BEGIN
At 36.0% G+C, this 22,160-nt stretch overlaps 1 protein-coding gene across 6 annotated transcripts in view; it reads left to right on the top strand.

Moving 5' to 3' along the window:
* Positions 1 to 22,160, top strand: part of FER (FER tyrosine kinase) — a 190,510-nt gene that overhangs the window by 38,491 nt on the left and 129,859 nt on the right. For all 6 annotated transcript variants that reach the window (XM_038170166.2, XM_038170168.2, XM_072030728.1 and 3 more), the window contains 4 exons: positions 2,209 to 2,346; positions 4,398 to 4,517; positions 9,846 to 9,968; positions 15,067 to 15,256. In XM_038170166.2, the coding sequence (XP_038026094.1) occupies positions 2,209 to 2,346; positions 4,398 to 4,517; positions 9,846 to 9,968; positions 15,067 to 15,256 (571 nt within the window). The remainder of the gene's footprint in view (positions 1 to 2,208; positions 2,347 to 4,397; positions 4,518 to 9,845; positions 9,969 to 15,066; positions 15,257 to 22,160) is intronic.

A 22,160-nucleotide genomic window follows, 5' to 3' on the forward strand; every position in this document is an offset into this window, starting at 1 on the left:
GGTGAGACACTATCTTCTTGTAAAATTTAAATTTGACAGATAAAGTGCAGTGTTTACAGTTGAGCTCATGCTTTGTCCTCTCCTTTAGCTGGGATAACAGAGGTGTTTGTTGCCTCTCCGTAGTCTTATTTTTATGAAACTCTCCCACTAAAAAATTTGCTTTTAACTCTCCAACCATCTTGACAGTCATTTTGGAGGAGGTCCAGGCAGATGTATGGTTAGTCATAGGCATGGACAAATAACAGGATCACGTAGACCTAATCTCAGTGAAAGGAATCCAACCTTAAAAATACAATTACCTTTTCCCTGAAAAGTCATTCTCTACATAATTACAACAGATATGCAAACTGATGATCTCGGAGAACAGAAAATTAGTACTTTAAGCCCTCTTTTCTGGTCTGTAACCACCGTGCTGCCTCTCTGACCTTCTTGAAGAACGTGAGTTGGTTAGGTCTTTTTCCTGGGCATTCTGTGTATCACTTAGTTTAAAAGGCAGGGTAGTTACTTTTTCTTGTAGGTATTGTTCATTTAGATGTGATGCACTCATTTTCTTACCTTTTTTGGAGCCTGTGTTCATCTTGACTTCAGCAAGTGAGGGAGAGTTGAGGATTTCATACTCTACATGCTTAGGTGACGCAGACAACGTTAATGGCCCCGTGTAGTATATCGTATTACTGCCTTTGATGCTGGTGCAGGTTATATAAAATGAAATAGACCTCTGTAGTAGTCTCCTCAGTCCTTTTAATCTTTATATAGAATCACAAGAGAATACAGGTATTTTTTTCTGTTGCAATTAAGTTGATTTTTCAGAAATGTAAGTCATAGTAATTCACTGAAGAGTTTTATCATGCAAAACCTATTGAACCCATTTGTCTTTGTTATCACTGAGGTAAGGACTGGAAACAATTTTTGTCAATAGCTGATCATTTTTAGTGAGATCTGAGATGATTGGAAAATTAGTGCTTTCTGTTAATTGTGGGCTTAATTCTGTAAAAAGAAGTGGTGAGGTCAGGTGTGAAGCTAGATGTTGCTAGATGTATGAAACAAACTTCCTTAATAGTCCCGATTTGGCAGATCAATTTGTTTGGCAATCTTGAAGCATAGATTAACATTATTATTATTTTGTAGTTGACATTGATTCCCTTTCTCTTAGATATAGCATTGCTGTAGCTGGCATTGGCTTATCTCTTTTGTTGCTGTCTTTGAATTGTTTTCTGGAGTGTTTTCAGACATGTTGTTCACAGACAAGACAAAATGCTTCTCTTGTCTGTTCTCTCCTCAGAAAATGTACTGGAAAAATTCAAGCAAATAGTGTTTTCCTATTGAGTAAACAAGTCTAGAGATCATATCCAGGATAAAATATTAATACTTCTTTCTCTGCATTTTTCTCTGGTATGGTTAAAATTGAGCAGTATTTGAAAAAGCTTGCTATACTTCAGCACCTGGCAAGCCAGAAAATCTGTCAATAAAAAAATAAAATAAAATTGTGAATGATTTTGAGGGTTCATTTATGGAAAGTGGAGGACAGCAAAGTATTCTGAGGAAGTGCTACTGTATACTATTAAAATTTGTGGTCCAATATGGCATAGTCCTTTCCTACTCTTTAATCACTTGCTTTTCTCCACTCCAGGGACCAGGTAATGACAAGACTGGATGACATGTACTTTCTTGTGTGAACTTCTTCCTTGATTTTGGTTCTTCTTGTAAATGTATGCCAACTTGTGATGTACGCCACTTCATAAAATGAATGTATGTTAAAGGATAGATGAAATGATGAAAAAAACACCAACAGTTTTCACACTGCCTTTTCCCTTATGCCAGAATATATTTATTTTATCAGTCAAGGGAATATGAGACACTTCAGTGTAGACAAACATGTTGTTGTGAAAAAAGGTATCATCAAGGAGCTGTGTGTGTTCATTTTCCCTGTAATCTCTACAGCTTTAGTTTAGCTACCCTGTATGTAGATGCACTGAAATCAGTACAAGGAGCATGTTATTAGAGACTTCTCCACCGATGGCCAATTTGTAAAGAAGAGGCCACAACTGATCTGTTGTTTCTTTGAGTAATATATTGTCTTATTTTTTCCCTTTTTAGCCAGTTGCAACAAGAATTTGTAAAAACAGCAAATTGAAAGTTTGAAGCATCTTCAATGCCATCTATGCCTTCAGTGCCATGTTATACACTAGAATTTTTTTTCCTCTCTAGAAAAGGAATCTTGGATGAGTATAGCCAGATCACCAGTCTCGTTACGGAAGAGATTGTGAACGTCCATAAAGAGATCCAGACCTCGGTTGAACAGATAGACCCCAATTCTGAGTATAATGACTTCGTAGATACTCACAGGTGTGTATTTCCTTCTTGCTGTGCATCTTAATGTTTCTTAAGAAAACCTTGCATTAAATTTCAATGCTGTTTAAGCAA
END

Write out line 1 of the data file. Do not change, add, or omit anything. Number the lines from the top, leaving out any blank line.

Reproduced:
At 36.0% G+C, this 22,160-nt stretch overlaps 1 protein-coding gene across 6 annotated transcripts in view; it reads left to right on the top strand.